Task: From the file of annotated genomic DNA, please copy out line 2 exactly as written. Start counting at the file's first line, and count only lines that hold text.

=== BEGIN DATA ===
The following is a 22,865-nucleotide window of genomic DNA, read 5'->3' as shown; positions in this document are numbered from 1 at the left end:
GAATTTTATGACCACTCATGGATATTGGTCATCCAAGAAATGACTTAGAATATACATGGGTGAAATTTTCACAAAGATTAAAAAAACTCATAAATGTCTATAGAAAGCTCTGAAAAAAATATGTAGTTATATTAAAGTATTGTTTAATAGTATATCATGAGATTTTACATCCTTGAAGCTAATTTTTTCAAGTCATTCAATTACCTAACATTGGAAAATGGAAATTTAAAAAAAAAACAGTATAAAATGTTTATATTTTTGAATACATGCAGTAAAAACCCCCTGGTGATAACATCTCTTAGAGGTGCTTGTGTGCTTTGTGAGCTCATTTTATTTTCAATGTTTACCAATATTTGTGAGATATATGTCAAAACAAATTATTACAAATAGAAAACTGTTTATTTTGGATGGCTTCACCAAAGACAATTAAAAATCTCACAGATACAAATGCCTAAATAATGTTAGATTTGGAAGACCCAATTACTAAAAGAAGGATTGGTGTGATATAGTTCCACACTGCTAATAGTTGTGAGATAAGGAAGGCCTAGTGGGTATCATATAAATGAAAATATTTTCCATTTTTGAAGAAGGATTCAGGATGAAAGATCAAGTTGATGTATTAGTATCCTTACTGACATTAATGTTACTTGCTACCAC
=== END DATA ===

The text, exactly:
GAATTTTATGACCACTCATGGATATTGGTCATCCAAGAAATGACTTAGAATATACATGGGTGAAATTTTCACAAAGATTAAAAAAACTCATAAATGTCTATAGAAAGCTCTGAAAAAAATATGTAGTTATATTAAAGTATTGTTTAATAGTATATCATGAGATTTTACATCCTTGAAGCTAATTTTTTCAAGTCATTCAATTACCTAACATTGGAAAATGGAAATTTAAAAAAAAAACAGTATAAAATGTTTATATTTTTGAATACATGCAGTAAAAACCCCCTGGTGATAACATCTCTTAGAGGTGCTTGTGTGCTTTGTGAGCTCATTTTATTTTCAATGTTTACCAATATTTGTGAGATATATGTCAAAACAAATTATTACAAATAGAAAACTGTTTATTTTGGATGGCTTCACCAAAGACAATTAAAAATCTCACAGATACAAATGCCTAAATAATGTTAGATTTGGAAGACCCAATTACTAAAAGAAGGATTGGTGTGATATAGTTCCACACTGCTAATAGTTGTGAGATAAGGAAGGCCTAGTGGGTATCATATAAATGAAAATATTTTCCATTTTTGAAGAAGGATTCAGGATGAAAGATCAAGTTGATGTATTAGTATCCTTACTGACATTAATGTTACTTGCTACCAC